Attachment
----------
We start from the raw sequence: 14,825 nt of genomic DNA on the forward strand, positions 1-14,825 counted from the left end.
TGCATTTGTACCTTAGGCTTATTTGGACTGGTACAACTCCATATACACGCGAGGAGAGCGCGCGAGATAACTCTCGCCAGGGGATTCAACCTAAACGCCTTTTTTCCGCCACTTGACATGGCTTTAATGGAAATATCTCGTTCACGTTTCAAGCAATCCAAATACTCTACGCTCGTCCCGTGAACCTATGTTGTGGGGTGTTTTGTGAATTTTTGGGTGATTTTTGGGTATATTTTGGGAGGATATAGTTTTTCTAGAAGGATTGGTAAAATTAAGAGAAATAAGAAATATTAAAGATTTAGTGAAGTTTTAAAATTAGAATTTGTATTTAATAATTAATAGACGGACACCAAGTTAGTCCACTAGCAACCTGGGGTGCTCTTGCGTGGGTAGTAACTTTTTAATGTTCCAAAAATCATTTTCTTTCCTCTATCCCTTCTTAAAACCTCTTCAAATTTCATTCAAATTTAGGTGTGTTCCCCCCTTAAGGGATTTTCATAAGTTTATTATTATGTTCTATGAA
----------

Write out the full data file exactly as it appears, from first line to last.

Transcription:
We start from the raw sequence: 14,825 nt of genomic DNA on the forward strand, positions 1-14,825 counted from the left end.
TGCATTTGTACCTTAGGCTTATTTGGACTGGTACAACTCCATATACACGCGAGGAGAGCGCGCGAGATAACTCTCGCCAGGGGATTCAACCTAAACGCCTTTTTTCCGCCACTTGACATGGCTTTAATGGAAATATCTCGTTCACGTTTCAAGCAATCCAAATACTCTACGCTCGTCCCGTGAACCTATGTTGTGGGGTGTTTTGTGAATTTTTGGGTGATTTTTGGGTATATTTTGGGAGGATATAGTTTTTCTAGAAGGATTGGTAAAATTAAGAGAAATAAGAAATATTAAAGATTTAGTGAAGTTTTAAAATTAGAATTTGTATTTAATAATTAATAGACGGACACCAAGTTAGTCCACTAGCAACCTGGGGTGCTCTTGCGTGGGTAGTAACTTTTTAATGTTCCAAAAATCATTTTCTTTCCTCTATCCCTTCTTAAAACCTCTTCAAATTTCATTCAAATTTAGGTGTGTTCCCCCCTTAAGGGATTTTCATAAGTTTATTATTATGTTCTATGAA